On January 29th, Venezuela’s Supreme Court banned Self-Proclaimed Interim President Juan Guaido from leaving the country and froze all of his assets.
The Supreme Court, which according to media is loyal to Venezuelan President Nicolas Maduro, quickly approved the measures after Attorney General Tarek William Saab asked it to take “precautionary measures” against Guaido.
The opposition leader “is prohibited from leaving the country” until a preliminary investigation is complete after he “caused harm to peace in the republic”, court head Maikel Moreno said.
As leader of the National Assembly, Guaido has immunity against prosecution unless it comes from the Supreme Court.
Following the Supreme Court’s ruling US National Security Adviser John Bolton responded with a tweet of warning:
We denounce the illegitimate former Venezuelan Attorney General's threats against President Juan Guaido. Let me reiterate – there will be serious consequences for those who attempt to subvert democracy and harm Guaido.
— John Bolton (@AmbJohnBolton) January 29, 2019
The decision came shortly after Washington said it handed control of the country’s bank accounts in the US to Guaido, whom it recognizes as legitimate president.
The decision to seize Venezuelan assets and provide them under Guaido’s control was announced by the US State Department on January 29th. The decision was made by US Secretary of State Mike Pompeo on January 25th.
“On January 25, Secretary of State Michael R. Pompeo certified the authority of Venezuela’s interim President Juan Guaido to receive and control certain property in accounts of the Government of Venezuela or Central Bank of Venezuela held by the Federal Reserve Bank of New York or any other U.S. insured banks, in accordance with Section 25B of the Federal Reserve Act. This certification will help Venezuela’s legitimate government safeguard those assets for the benefit of the Venezuelan people,” the statement read.
In an interview with RIA Novosti published on January 30th, Nicolas Maduro said he was prepared to sit down for negotiations with the opposition.
“I’m ready to sit down at the negotiating table with the opposition so that we can speak for the good of Venezuela – for the world and its future,” he said.
Speaking about the possibility of attracting international mediators, Maduro noted that “there are several governments and organizations in the world that demonstrate their sincere concern about what is happening in Venezuela, they called for dialogue.” And the president would like them to “maintain a dialogue in Venezuela.”
In another part of the interview, Maduro claimed that Donald Trump wants to have him killed.
“Without a doubt, Donald Trump <…> told the Colombian government, the Mafia of Colombia to kill me. If something happens to me once, Donald Trump and Colombian President Ivan Duque will be responsible for everything that happens to me,” Maduro said.
In a speech to the Venezuelan Air Force, Maduro vowed to form a 50,000-strong paramilitary force to protect the nation.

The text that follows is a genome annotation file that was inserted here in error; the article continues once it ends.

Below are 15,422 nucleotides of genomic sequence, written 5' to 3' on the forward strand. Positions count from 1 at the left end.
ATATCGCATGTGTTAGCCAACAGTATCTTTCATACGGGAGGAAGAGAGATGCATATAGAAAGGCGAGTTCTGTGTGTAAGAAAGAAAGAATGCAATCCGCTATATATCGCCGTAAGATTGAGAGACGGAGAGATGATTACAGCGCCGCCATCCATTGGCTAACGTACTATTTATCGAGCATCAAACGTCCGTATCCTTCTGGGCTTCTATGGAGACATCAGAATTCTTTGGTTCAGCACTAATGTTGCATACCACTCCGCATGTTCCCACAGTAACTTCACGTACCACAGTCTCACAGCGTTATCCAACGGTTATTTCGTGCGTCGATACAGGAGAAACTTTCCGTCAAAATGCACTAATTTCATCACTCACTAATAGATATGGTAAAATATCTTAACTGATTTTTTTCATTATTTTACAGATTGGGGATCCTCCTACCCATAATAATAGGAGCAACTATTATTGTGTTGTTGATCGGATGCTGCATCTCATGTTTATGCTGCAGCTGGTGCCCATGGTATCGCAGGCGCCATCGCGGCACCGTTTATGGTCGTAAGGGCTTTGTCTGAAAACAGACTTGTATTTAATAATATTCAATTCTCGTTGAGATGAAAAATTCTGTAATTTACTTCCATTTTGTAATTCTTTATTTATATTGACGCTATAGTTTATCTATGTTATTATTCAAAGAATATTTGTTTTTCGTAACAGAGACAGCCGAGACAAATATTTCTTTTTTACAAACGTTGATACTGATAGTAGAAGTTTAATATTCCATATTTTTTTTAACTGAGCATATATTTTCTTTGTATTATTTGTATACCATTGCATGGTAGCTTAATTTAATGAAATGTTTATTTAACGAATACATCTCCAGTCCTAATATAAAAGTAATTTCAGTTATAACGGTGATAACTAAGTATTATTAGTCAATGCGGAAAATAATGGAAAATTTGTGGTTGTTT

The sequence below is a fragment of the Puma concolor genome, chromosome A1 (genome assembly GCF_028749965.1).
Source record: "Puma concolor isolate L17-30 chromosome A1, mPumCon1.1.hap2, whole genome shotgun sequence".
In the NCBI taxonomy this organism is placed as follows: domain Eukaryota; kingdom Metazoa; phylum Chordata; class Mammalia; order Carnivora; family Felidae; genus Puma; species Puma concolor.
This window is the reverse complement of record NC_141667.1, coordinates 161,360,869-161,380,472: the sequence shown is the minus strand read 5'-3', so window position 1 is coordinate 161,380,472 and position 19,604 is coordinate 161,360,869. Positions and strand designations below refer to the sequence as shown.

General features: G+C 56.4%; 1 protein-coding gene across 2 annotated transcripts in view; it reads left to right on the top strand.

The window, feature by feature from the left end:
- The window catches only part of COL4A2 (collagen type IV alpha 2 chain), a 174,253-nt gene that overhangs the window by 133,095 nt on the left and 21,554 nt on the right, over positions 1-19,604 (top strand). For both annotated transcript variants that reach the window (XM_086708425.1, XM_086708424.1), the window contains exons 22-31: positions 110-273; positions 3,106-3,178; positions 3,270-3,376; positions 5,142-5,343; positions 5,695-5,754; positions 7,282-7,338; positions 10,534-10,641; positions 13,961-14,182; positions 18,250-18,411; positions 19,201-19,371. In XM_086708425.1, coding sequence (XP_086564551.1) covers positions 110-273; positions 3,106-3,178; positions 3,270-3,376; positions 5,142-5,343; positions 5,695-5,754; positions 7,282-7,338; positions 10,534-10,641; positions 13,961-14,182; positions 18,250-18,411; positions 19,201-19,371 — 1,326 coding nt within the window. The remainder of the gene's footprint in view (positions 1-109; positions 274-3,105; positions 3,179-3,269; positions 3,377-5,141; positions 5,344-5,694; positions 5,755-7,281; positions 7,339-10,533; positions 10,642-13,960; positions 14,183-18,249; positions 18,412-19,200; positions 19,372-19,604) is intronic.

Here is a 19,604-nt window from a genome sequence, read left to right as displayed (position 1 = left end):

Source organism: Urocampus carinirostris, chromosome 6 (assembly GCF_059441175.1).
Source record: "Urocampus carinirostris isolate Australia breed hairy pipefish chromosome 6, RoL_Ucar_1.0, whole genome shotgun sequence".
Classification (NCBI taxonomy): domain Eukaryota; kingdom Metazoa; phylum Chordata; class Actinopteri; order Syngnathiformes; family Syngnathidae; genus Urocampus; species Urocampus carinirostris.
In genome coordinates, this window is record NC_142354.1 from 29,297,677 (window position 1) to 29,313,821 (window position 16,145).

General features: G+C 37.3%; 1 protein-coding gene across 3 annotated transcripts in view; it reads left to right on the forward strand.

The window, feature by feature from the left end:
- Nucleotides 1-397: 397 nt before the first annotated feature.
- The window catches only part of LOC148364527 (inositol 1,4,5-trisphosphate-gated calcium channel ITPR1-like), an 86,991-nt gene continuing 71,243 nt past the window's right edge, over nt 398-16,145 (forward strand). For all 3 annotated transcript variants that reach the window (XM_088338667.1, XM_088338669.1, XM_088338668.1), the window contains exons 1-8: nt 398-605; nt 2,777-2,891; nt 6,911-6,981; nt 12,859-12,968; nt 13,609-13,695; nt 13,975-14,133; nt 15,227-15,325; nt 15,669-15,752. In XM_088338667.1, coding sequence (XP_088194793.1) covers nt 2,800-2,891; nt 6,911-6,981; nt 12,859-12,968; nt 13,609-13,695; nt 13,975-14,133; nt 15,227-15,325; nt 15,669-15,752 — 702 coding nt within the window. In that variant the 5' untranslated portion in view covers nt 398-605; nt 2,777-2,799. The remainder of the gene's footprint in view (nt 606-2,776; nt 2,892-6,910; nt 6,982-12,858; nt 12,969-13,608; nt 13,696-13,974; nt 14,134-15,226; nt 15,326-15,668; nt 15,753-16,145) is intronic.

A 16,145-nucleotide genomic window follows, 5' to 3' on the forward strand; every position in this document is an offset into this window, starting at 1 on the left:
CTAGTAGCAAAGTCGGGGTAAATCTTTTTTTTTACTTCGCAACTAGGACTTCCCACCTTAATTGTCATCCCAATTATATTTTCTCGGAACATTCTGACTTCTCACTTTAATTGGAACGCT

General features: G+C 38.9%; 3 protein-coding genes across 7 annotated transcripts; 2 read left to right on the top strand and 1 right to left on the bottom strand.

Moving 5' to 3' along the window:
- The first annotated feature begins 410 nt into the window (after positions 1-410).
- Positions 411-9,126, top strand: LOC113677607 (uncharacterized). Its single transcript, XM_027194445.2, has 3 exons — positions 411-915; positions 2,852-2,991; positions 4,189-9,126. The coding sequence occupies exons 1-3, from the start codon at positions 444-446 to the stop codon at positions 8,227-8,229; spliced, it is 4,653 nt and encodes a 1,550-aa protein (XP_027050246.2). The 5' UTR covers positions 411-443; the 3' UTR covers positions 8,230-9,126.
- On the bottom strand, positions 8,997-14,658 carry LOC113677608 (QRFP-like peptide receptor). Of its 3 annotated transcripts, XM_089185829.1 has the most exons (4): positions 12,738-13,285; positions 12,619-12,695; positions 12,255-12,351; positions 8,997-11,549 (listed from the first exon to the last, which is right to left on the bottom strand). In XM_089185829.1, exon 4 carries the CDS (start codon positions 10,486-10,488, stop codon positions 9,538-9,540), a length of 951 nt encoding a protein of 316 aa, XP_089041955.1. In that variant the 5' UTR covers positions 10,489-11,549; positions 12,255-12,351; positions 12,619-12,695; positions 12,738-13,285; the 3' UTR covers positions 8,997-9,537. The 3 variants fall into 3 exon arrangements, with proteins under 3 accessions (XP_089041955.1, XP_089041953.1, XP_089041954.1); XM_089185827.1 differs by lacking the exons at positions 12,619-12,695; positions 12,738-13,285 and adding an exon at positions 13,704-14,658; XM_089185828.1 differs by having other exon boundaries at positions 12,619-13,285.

“We are striving to reach two million militiamen by April 13th and to achieve the best organizational level of our defense units,” he said.
“Come on Bolivarian national militia! Let’s organize the people’s power so that it will be a great support, a great addition to the winning strategy of our armed forces,” the president said.
Meanwhile, CNN reported that defectors from the Venezuelan army are calling on the Trump administration to arm them.
“Former soldiers Carlos Guillen Martinez and Josue Hidalgo Azuaje, who live outside the country, told CNN they want US military assistance to equip others inside the beleaguered nation. They claim to be in contact with hundreds of willing defectors and have called on enlisted Venezuelan soldiers to revolt against the Maduro regime, through television broadcasts.
“As Venezuelan soldiers, we are making a request to the US to support us, in logistical terms, with communication, with weapons, so we can realize Venezuelan freedom,” Guillen Martinez told CNN.
Hidalgo Azuaje added: “We’re not saying that we need only US support, but also Brazil, Colombia, Peru, all brother countries, that are against this dictatorship.”
Furthermore, Juan Guaido himself gave an interview to CNN Espanol. He said that he is willing to consider amnesty for Maduro and the military top brass as part of a transition to democracy.
“Our people have suffered,” Guaido said. “We are waking up from a nightmare to the dream of rebuilding Venezuela.”
He also said that he was hoping to win the support of the military, who could help him to convince Maduro to step down.
“We are ready to do what is necessary to see democracy,” Guaido said.
However, he warned that he would not start a “false dialogue” with a regime that jails and tortures political opponents, something Maduro’s regime has been consistently accused of.
MORE ON THE TOPIC:
- Bolton’s Mysterious ‘5,000 Troops to Colombia’: Preparations For US Invasion In Venezuela?
- US Gives Venezuela’s Opposition Leader Juan Guaido Control Over Some Assets
- Prosecutor General Calls For Investigation Against Venezuela’s Self-Proclaimed President